Zsuzsanna Balázs – The ‘Swiftness’ of Yeats: Italian Fascism, Elitism, and W. B. Yeats’s Swift-Myth

Over the last few months, my research interest has turned towards the examination of the influence of Italian Fascism and authoritarian politics on William Butler Yeats’s oeuvre. I usually discuss this topic with regard to Luigi Pirandello’s and Yeats’s theatre, but this time, I chose to explore this theme in Yeats’s reading of the eighteenth-century Anglo-Irish writer and thinker Jonathan Swift.

Swift (www.famousauthers.com)  Yeats was familiar with Swift’s work throughout his literary career, but interestingly, it was only from 1929 on that he started to find his own voice in Swift and create his particular Swift-myth as well. In this project, I have proposed that Yeats intentionally radicalised Swift to express his own wish for an authoritarian government in contemporary Irish politics. His radicalisation of Swift becomes the most manifest in his particular Swift-myth that Yeats illustrates and dramatises in his play The Words upon the Window-pane. The aspects that Yeats radicalised included mainly Swift’s elitism and authoritarian voice. I examined these in the similarities and differences between Swift’s original ideas expressed in his essay A Discourse of the Contests and Dissentions Between the Nobles and the Commons in Athens and Rome (1701) and Yeats’s appropriation of these ideas in his play The Words upon the Window-pane (1934).

Yeats’s radicalised authoritarian Swift-myth derives from his own Anglo-Irish elitism: he was convinced that it was only the despotic rule of the Anglo-Irish Protestant aristocracy that could put an end to Ireland’s degeneration. He condemned the Irish bourgeois class, whose power was increasingly growing in Yeats’s time. In spite of his idealisation of the Anglo-Irish, however, Yeats was also aware of the problems with this class. As the prominent Yeats scholar Marjorie Howes puts it, “he also imagined Anglo-Irishness as a nationality founded on crime, perpetually in crisis and inherently subject to degeneration and decay”.

The City of Rapallo

The City of Rapallo

Yeats formulated these elitist ideas under the influence of Italian Fascism in the 1920s and 1930s, and it is this that provided the context for his encounter with Swift. It is very important that Yeats started to read Swift’s Discourse during his stay in Fascist Italy (in the city of Rapallo). During that time, Yeats was fully immersed in Swift’s essay and Fascist politics, and in that atmosphere, he created his own interpretation of Swift’s pamphlet and his own myth of Swift as an Anglo-Irish, elitist, anti-democratic writer. He wrote in 1929: “For my first weeks I read nothing but Swift but he became too exciting for my blood pressure & so after some sleeplessness I took, on my wife’s advice to detective stories again.”

Mussolini's Fasist Italy (www.infiniteunknown.net)

Mussolini’s Fascist Italy

Swift’s Discourse was an ideal starting point for him to create his myth of Swift and it was an ideal text to appropriate to the Irish context and his own elitist discourse of decay. Swift warns against the contemporary English society’s fall into degeneration by pointing out the reasons for the decay of the initially ideal and strong Romans and Greeks. Even though in this pamphlet Swift does advocate the rule of a select few (the patricians), points out the faults and dangers of democracy, and applies a highly elitist style, his elitism and authoritarianism were less radical than Yeats’s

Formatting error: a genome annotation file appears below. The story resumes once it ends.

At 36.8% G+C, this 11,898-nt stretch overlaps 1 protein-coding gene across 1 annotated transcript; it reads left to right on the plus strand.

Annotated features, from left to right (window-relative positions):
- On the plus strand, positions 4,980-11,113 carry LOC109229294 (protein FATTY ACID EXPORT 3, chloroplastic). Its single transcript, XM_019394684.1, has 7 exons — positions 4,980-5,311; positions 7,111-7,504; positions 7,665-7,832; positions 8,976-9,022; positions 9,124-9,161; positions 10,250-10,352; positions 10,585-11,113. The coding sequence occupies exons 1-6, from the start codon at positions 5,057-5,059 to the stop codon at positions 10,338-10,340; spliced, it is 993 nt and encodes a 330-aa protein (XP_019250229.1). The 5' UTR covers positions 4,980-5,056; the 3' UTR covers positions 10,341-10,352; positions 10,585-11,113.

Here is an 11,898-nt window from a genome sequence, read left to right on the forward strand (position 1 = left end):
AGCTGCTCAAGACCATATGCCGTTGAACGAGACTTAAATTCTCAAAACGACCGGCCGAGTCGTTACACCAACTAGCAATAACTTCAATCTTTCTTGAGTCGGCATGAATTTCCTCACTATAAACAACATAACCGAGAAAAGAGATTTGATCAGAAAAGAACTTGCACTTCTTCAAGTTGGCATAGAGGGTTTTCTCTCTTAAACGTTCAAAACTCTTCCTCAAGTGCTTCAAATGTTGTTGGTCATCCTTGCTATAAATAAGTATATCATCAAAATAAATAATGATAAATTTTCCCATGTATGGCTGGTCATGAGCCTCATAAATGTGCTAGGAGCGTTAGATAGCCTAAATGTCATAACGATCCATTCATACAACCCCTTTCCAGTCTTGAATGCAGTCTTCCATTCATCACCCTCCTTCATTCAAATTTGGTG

Swifts' "Discourse"

Swifts’ “Discourse”

interpretation of them. Yeats could use Swift’s essay to support his idea of the necessity of the rule of a select Few (the educated aristocrats) and his condemnation of the power of the Many (the middle-class) mainly because Swift too communicated a strong critique of the general public in his essay. As Yeats writes in his introduction to The Words upon the Window-pane: “Swift enforced his moral by proving that Rome and Greece were destroyed by the war of the Many upon the Few; in Rome, where the Few had kept their class organisation, it was a war of classes, in Greece, where they had not, war upon character and genius. […] He defines a tyranny as the predominance of the One, the Few, or the Many, but thinks that of the Many the immediate threat.”

Would you like to know how Yeats’s elitist reading of Swift turns the interpretation of The Words upon the Window-pane from the dramatisation of a complicated love story into a critique of the middle class? Then stay tuned, and check out the next part of this post in which I will show you how Yeats dramatises his peculiar Swift-myth.


Yeats, William Butler. The Variorum Edition of the Plays of W. B. Yeats. Ed. Russel K. Alspach. New York: Macmillan, 1966. Print.

Howes, Marjorie. Yeats’s Nations: Gender, Class, and Irishness. Cambridge: Cambridge University Press, 1999. Print.

Sources of Images:

FamousAuthors, Monash University Homepage, infiniteunknown

Leave a Reply

Your email address will not be published. Required fields are marked *